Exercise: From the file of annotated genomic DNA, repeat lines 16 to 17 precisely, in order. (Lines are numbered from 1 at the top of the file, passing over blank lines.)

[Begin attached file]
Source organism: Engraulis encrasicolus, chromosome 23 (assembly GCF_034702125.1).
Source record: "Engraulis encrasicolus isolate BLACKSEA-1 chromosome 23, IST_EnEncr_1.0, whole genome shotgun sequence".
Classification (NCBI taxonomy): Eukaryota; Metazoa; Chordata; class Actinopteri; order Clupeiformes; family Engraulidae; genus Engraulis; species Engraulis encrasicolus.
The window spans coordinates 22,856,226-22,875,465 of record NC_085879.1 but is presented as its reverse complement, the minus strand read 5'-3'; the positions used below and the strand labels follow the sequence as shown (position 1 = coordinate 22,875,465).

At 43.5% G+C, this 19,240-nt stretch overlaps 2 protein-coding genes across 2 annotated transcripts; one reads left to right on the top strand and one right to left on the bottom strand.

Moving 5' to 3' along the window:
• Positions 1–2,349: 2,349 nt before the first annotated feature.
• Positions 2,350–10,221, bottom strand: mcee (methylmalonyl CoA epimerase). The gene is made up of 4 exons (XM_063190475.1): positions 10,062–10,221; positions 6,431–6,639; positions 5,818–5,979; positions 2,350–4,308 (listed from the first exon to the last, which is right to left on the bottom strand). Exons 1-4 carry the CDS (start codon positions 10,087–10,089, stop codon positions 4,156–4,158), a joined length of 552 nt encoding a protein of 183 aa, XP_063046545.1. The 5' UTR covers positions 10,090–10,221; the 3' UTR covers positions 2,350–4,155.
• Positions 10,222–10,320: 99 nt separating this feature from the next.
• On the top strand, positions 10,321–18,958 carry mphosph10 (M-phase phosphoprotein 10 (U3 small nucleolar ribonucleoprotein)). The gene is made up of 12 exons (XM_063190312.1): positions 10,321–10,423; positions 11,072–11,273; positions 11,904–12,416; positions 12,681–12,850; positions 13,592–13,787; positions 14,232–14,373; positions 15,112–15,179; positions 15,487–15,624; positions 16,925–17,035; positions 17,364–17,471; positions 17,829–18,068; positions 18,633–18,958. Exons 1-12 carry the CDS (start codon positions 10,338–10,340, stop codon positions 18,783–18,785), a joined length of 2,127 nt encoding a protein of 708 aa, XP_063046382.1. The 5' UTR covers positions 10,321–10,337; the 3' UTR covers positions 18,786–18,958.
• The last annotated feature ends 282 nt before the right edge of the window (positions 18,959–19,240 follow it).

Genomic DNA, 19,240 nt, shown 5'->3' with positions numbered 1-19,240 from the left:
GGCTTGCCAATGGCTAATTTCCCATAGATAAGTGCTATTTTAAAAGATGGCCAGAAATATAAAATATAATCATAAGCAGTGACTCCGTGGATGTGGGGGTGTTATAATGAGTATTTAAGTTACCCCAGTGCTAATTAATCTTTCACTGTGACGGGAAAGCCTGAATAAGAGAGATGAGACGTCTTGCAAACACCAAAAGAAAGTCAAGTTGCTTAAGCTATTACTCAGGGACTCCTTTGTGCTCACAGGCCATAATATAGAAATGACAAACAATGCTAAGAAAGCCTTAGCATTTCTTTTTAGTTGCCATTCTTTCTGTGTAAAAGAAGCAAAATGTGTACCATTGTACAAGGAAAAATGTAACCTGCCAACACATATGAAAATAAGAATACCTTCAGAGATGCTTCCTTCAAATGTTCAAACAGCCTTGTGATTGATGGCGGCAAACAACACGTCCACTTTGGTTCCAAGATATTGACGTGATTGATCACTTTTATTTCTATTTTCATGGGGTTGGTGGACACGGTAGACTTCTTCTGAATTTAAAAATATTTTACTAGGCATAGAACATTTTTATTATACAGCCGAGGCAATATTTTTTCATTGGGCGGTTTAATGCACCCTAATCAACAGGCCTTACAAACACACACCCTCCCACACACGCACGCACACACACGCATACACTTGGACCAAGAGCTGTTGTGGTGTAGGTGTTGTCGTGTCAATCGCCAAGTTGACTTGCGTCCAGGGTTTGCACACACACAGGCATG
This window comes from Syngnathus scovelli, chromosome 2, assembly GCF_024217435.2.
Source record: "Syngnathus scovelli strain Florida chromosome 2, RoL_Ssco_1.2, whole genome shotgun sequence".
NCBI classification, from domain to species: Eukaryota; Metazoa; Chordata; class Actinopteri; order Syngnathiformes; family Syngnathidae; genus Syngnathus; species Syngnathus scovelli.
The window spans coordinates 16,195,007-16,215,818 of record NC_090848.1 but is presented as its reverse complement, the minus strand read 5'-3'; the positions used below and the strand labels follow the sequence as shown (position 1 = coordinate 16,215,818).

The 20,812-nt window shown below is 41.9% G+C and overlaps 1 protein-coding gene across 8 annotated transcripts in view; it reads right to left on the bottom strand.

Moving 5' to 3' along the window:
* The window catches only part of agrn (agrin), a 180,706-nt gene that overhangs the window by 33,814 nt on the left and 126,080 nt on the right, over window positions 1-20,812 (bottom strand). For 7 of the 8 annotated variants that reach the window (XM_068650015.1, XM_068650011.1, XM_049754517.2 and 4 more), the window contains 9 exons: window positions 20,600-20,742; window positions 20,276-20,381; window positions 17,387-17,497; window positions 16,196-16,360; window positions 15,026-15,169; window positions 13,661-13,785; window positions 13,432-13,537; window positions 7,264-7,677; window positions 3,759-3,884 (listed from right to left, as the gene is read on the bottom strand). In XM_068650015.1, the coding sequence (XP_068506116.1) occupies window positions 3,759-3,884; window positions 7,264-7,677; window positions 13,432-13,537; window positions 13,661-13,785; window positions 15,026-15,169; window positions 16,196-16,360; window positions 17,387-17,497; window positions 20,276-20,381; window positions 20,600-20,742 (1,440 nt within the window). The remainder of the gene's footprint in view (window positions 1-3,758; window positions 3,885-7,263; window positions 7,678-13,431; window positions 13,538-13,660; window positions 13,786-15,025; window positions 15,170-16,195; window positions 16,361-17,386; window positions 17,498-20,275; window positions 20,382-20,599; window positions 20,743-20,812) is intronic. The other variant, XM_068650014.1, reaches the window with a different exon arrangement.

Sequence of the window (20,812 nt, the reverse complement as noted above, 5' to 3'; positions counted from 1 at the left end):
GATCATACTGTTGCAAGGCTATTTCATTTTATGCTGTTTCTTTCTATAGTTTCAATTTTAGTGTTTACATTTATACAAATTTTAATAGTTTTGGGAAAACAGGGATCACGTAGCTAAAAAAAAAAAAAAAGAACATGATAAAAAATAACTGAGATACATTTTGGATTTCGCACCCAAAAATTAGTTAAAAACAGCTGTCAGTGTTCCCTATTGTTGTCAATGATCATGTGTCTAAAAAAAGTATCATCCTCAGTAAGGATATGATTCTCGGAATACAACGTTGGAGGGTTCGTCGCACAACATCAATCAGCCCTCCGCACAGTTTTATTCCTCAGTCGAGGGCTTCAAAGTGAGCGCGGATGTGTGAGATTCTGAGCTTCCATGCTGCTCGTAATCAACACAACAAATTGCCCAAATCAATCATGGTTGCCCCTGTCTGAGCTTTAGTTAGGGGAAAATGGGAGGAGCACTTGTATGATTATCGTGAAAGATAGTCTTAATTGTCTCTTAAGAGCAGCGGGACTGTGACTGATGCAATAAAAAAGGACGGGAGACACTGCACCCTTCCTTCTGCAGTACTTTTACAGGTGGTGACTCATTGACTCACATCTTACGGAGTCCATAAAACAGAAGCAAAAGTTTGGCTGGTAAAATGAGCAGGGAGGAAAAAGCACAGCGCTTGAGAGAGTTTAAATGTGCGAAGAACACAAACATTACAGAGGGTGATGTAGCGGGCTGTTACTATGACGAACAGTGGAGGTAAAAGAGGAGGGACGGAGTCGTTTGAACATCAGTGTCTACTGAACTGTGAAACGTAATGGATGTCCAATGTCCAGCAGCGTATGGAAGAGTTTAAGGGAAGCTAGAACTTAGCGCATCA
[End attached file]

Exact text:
NCBI classification, from domain to species: Eukaryota; Metazoa; Chordata; class Actinopteri; order Syngnathiformes; family Syngnathidae; genus Syngnathus; species Syngnathus scovelli.
The window spans coordinates 16,195,007-16,215,818 of record NC_090848.1 but is presented as its reverse complement, the minus strand read 5'-3'; the positions used below and the strand labels follow the sequence as shown (position 1 = coordinate 16,215,818).